Jul 06, 2008 Seth rated it really liked it  ·  review of another edition
Shelves: fantasy
Howard's "Conan" stories have a legendary aura around them, but some of their mystique comes from the horrible pastiches written like Conan - and later stuff like DeCamp's actual Conan stories themselves, most of which are sub-par. DAW's third book concludes the Conan cycle with the last bits of uncut, completely raw stories, all as Howard would want them.

Conan stories are best when they capture and magify the gloomy, headstrong personality of the creator, and two of the stories in here, "Beyond
Jul 13, 2014 Bryan rated it really liked it  ·  review of another edition
After reading this book, I have now read all 21 of the original Robert E. Howard-penned Conan stories. Some were good, some were bad, and some were excellent. I'll review the stories from this volume individually.

The Servants Of Bit-Yakin: A mediocre-at-best Conan story, and one which I've read a number of times over the years, usually under the title "Jewels Of Gwahlur". It contains the usual Howard racism and simperingly idiotic female companion without much of Howard's typically highly charge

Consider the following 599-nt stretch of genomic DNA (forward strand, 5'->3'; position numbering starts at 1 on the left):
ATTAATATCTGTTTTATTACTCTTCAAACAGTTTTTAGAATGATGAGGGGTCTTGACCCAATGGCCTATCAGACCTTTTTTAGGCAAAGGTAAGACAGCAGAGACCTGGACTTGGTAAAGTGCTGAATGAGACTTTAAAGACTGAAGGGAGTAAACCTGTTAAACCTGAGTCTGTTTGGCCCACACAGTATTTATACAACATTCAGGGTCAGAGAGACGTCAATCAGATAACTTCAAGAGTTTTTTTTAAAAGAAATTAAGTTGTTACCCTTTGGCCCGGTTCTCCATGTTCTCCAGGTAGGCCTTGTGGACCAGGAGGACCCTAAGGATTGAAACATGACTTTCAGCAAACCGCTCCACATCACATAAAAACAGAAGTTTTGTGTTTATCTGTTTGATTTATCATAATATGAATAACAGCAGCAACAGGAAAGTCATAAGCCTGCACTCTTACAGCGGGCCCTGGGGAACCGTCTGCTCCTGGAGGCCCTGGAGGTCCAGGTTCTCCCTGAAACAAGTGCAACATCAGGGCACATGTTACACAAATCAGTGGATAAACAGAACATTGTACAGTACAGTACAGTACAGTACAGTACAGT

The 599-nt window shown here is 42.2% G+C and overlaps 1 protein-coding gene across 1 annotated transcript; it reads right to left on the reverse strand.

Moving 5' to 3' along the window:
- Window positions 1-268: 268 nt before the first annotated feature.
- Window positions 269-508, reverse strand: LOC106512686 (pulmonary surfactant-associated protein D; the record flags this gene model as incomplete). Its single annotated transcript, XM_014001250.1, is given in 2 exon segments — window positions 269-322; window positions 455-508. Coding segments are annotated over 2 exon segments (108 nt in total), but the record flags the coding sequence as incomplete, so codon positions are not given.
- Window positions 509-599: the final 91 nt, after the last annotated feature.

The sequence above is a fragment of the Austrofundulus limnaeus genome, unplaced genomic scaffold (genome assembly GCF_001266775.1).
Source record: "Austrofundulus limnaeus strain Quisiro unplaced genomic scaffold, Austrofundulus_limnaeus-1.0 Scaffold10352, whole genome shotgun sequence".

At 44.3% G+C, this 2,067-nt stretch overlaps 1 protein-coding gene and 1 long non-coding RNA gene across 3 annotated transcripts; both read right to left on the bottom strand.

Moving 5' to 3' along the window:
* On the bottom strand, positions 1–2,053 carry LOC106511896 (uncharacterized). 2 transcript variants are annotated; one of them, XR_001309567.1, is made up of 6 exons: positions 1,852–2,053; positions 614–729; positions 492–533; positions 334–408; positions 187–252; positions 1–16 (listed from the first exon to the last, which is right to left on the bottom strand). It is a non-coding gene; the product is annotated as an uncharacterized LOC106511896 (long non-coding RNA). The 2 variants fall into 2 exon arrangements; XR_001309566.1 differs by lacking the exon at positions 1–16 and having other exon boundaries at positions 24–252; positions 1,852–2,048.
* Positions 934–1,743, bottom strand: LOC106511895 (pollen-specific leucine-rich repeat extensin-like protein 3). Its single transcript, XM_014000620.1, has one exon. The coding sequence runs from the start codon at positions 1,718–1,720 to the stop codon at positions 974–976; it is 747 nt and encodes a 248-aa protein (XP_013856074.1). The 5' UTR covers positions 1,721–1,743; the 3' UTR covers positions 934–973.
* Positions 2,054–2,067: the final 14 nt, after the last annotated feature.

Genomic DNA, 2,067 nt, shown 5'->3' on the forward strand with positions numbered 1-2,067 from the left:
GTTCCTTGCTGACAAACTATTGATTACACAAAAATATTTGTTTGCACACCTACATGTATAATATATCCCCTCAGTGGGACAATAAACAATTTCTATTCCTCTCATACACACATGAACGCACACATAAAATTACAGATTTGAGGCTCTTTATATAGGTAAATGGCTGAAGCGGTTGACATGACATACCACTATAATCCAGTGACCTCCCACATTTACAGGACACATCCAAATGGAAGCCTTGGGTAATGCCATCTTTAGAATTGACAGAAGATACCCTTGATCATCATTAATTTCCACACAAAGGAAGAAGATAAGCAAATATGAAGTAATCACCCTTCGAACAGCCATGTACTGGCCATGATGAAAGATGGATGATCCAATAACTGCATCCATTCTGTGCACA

Benjamin Thomas
By finishing this book, I have now read all of the original Conan stories by Robert E. Howard. It was not always the easiest journey as some tales are certainly better than others. But the publisher’s decision to present these stories over three volumes in the order they were written instead of chronological order was the right one, I believe, as it is wonderful to see Howard’s skills as a writer grow.

This volume, the final set of the Conan saga, includes only five stories, evidence of the lengt
Sam Saturday
Sep 06, 2010 Sam Saturday rated it it was amazing  ·  review of another edition
Shelves: fiction
After several years of reading them on and off I've finally finished reading all 21 of Robert E. Howard's original Conan stories. I can't say I've loved every single one but as a concept, as a whole, I can't think of any other character that has had as much impact on me as Conan the Cimmerian. This final volume, Book 3 in the Del Rey series, is not my favorite of the books, but I have immense respect for the stories contained within.

The Del Rey editions of REH's Conan stories present the tales i
Hilmi Isa
Nov 28, 2015 Hilmi Isa rated it really liked it  ·  review of another edition
Shelves: classics-read
The Conquering Sword of Conan merupakan salah satu daripada tiga buku koleksi yang menghimpunkan kesemua karya asli Robert E. Howard yang meletakkan Conan the Cimmerian sebagai watak utamanya. Buku ini juga merupakan buku yang terakhir dan pelengkap kepada koleksi ini.

Di dalam buku kali ini,terdapat lima buah cerita pendek,iaitu:

a) The Servants of Bit-Yakin

b) Beyond the Black River

c) The Black Stranger

d) The Man-Eaters of Zamboula

e) Red Nails

Turutan cerita-cerita ini disusun adalah berdasarkan